27. Mejias JA, Berry AJ, Refson K, Fraser DG (1999) The kinetics and mechanism of MgO dissolution. Chem Phys Lett 314:558–563. CrossRefGoogle Scholar
  28. Mueller WD, de Mele MF, Nascimento ML, Zeddies M (2009) Degradation of magnesium and its alloys: dependence on the composition of the synthetic biological media. J Biomed Mater Res A 90:487–495. CrossRefGoogle Scholar
  29. Oyane A, Kim HM, Furuya T, Kokubo T, Miyazaki T, Nakamura T (2003) Preparation and assessment of revised simulated body fluids. J Biomed Mater Res A 65:188–195. CrossRefGoogle Scholar
  30. Patel MK et al (2013) Biocompatible nanostructured magnesium oxide-chitosan platform for genosensing application. Biosens Bioelectron 45:181–188. CrossRefGoogle Scholar
  31. Peng QM, Guo JX, Fu H, Cai XC, Wang YN, Liu BZ, Xu ZG (2014) Degradation behavior of Mg-based biomaterials containing different long-period stacking ordered phases. Scientific Reports 4:ARTN 3620. CrossRefGoogle Scholar
  32. Pourdanesh F, Jebali A, Hekmatimoghaddam S, Allaveisie A (2014) In vitro and in vivo evaluation of a new nanocomposite, containing high density polyethylene, tricalcium phosphate, hydroxyapatite, and magnesium oxide nanoparticles. Mater Sci Eng C Mater Biol Appl 40:382–388. CrossRefGoogle Scholar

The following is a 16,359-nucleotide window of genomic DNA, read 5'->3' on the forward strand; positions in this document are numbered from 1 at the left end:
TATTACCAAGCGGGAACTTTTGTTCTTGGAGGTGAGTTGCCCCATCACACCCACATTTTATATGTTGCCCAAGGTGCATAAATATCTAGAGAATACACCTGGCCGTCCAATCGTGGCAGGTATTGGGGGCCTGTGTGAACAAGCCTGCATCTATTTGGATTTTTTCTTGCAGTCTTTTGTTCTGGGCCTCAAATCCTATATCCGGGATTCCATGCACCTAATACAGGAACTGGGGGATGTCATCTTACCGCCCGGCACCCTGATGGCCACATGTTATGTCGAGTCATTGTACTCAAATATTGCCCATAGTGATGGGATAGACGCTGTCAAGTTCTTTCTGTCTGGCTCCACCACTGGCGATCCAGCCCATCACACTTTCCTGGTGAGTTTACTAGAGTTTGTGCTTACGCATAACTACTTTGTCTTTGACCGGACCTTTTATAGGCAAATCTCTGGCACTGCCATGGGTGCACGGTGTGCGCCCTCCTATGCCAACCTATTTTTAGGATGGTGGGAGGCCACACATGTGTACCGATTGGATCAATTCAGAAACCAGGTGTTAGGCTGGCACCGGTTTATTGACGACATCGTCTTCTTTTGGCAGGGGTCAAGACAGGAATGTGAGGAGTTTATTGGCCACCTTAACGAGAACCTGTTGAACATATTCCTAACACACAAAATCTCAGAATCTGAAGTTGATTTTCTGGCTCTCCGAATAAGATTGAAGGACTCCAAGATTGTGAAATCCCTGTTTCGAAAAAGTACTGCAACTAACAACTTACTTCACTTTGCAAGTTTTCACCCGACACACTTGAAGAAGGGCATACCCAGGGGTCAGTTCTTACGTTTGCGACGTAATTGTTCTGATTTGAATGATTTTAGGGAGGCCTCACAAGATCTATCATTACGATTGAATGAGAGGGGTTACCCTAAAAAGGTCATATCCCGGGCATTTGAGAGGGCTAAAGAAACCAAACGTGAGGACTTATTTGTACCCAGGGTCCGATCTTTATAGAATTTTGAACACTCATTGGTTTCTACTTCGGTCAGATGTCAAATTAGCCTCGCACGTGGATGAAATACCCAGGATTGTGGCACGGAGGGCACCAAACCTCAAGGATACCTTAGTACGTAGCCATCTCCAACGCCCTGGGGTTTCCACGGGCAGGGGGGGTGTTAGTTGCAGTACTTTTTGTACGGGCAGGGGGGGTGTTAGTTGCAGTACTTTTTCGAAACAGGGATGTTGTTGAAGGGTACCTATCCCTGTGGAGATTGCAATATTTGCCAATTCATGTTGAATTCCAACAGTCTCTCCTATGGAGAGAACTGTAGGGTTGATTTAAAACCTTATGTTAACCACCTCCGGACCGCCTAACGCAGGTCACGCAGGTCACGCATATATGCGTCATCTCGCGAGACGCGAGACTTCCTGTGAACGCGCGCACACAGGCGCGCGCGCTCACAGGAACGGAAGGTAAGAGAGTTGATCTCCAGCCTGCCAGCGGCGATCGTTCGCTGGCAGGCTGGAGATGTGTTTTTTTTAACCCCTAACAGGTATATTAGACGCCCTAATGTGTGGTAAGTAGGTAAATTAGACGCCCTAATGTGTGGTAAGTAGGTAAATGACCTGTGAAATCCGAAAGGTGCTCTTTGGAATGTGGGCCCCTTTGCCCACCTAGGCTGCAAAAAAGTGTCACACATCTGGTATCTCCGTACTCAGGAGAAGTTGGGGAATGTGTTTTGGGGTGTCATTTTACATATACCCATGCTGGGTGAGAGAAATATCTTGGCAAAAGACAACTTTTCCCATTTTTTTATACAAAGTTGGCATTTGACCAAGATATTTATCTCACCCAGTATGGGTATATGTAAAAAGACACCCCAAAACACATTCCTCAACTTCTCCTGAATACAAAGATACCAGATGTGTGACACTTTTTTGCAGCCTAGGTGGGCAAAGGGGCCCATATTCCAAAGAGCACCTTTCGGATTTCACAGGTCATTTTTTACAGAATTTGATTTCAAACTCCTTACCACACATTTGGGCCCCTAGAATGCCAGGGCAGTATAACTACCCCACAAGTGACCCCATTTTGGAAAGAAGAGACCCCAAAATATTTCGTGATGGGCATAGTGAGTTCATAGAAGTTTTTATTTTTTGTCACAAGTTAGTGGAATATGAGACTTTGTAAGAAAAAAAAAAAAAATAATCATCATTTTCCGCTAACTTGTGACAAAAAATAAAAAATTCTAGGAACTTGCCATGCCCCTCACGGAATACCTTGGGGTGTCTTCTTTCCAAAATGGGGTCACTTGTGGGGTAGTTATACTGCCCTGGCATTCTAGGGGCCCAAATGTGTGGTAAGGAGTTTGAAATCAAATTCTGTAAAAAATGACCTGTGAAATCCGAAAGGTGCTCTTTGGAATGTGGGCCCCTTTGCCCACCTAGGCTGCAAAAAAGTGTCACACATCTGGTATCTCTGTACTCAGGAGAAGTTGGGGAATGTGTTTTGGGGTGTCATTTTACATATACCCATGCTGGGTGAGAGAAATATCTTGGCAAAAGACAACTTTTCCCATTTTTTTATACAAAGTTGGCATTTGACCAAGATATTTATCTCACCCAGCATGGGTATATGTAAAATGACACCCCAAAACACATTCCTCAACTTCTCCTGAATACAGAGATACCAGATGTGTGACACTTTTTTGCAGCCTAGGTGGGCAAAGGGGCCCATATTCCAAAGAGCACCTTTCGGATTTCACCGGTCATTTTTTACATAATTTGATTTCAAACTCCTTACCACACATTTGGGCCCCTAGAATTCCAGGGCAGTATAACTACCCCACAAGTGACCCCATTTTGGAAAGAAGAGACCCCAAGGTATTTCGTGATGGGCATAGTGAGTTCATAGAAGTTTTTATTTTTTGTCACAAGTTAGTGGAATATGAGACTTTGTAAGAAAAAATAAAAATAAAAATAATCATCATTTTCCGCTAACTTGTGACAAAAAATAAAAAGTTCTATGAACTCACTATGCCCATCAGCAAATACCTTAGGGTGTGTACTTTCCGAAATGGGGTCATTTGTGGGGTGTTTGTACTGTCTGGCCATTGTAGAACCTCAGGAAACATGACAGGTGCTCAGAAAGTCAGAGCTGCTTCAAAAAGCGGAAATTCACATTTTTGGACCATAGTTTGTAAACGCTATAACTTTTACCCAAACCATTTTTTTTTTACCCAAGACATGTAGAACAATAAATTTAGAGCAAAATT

33. Press C (2017) CRC handbook of chemistry and physics, 98th edn. CRC Press : Taylor & Francis, Boca RatonGoogle Scholar
  34. Refson K, Wogelius RA, Fraser DG, Payne MC, Lee MH, Milman VV (1995) Water chemisorption and reconstruction of the MgO surface. Phys Rev B Condens Matter 52:10823–10826CrossRefGoogle Scholar
  35. Sawai J (2003) Quantitative evaluation of antibacterial activities of metallic oxide powders (ZnO, MgO and CaO) by conductimetric assay. J Microbiol Methods 54:177–182CrossRefGoogle Scholar
  36. Sawai J, Yoshikawa T (2004) Quantitative evaluation of antifungal activity of metallic oxide powders (MgO, CaO and ZnO) by an indirect conductimetric assay. J Appl Microbiol 96:803–809CrossRefGoogle Scholar